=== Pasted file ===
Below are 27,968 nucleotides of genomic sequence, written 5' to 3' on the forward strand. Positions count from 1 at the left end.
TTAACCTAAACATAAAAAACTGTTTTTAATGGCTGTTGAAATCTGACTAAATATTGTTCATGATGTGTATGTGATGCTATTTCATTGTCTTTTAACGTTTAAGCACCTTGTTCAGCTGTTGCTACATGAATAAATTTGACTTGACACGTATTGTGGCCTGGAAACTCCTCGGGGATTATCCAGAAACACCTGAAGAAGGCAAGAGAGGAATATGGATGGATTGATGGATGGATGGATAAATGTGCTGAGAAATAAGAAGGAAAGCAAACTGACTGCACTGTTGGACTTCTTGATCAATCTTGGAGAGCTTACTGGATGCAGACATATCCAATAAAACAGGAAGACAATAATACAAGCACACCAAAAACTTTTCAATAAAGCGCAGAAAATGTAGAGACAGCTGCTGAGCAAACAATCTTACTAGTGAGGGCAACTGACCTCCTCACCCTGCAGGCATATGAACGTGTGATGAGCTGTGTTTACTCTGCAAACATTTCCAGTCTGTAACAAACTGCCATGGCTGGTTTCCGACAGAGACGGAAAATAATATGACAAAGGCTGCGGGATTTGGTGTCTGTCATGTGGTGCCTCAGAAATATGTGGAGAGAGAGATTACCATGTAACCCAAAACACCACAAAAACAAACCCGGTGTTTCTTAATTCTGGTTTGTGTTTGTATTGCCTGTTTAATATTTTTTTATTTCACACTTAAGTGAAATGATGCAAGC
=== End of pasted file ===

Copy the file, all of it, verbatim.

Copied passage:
Below are 27,968 nucleotides of genomic sequence, written 5' to 3' on the forward strand. Positions count from 1 at the left end.
TTAACCTAAACATAAAAAACTGTTTTTAATGGCTGTTGAAATCTGACTAAATATTGTTCATGATGTGTATGTGATGCTATTTCATTGTCTTTTAACGTTTAAGCACCTTGTTCAGCTGTTGCTACATGAATAAATTTGACTTGACACGTATTGTGGCCTGGAAACTCCTCGGGGATTATCCAGAAACACCTGAAGAAGGCAAGAGAGGAATATGGATGGATTGATGGATGGATGGATAAATGTGCTGAGAAATAAGAAGGAAAGCAAACTGACTGCACTGTTGGACTTCTTGATCAATCTTGGAGAGCTTACTGGATGCAGACATATCCAATAAAACAGGAAGACAATAATACAAGCACACCAAAAACTTTTCAATAAAGCGCAGAAAATGTAGAGACAGCTGCTGAGCAAACAATCTTACTAGTGAGGGCAACTGACCTCCTCACCCTGCAGGCATATGAACGTGTGATGAGCTGTGTTTACTCTGCAAACATTTCCAGTCTGTAACAAACTGCCATGGCTGGTTTCCGACAGAGACGGAAAATAATATGACAAAGGCTGCGGGATTTGGTGTCTGTCATGTGGTGCCTCAGAAATATGTGGAGAGAGAGATTACCATGTAACCCAAAACACCACAAAAACAAACCCGGTGTTTCTTAATTCTGGTTTGTGTTTGTATTGCCTGTTTAATATTTTTTTATTTCACACTTAAGTGAAATGATGCAAGC